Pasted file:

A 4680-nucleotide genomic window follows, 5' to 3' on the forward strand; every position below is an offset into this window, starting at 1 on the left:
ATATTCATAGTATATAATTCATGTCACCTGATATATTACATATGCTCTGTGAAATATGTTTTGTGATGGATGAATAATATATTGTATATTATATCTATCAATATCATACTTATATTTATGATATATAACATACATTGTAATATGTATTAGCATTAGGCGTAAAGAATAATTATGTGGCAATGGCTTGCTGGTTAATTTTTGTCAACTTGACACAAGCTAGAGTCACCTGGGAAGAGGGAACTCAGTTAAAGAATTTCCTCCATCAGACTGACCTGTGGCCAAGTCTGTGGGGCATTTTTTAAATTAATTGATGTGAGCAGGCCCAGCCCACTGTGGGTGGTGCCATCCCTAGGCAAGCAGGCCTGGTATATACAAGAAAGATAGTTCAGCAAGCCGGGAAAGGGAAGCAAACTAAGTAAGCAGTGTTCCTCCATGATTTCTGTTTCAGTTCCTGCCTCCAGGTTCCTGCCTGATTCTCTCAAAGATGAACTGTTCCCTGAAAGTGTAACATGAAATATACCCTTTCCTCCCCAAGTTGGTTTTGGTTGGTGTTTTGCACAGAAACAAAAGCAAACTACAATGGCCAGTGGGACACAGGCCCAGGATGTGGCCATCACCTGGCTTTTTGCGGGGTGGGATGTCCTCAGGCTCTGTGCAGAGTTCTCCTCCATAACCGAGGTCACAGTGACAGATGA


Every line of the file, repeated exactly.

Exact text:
A 4680-nucleotide genomic window follows, 5' to 3' on the forward strand; every position below is an offset into this window, starting at 1 on the left:
ATATTCATAGTATATAATTCATGTCACCTGATATATTACATATGCTCTGTGAAATATGTTTTGTGATGGATGAATAATATATTGTATATTATATCTATCAATATCATACTTATATTTATGATATATAACATACATTGTAATATGTATTAGCATTAGGCGTAAAGAATAATTATGTGGCAATGGCTTGCTGGTTAATTTTTGTCAACTTGACACAAGCTAGAGTCACCTGGGAAGAGGGAACTCAGTTAAAGAATTTCCTCCATCAGACTGACCTGTGGCCAAGTCTGTGGGGCATTTTTTAAATTAATTGATGTGAGCAGGCCCAGCCCACTGTGGGTGGTGCCATCCCTAGGCAAGCAGGCCTGGTATATACAAGAAAGATAGTTCAGCAAGCCGGGAAAGGGAAGCAAACTAAGTAAGCAGTGTTCCTCCATGATTTCTGTTTCAGTTCCTGCCTCCAGGTTCCTGCCTGATTCTCTCAAAGATGAACTGTTCCCTGAAAGTGTAACATGAAATATACCCTTTCCTCCCCAAGTTGGTTTTGGTTGGTGTTTTGCACAGAAACAAAAGCAAACTACAATGGCCAGTGGGACACAGGCCCAGGATGTGGCCATCACCTGGCTTTTTGCGGGGTGGGATGTCCTCAGGCTCTGTGCAGAGTTCTCCTCCATAACCGAGGTCACAGTGACAGATGA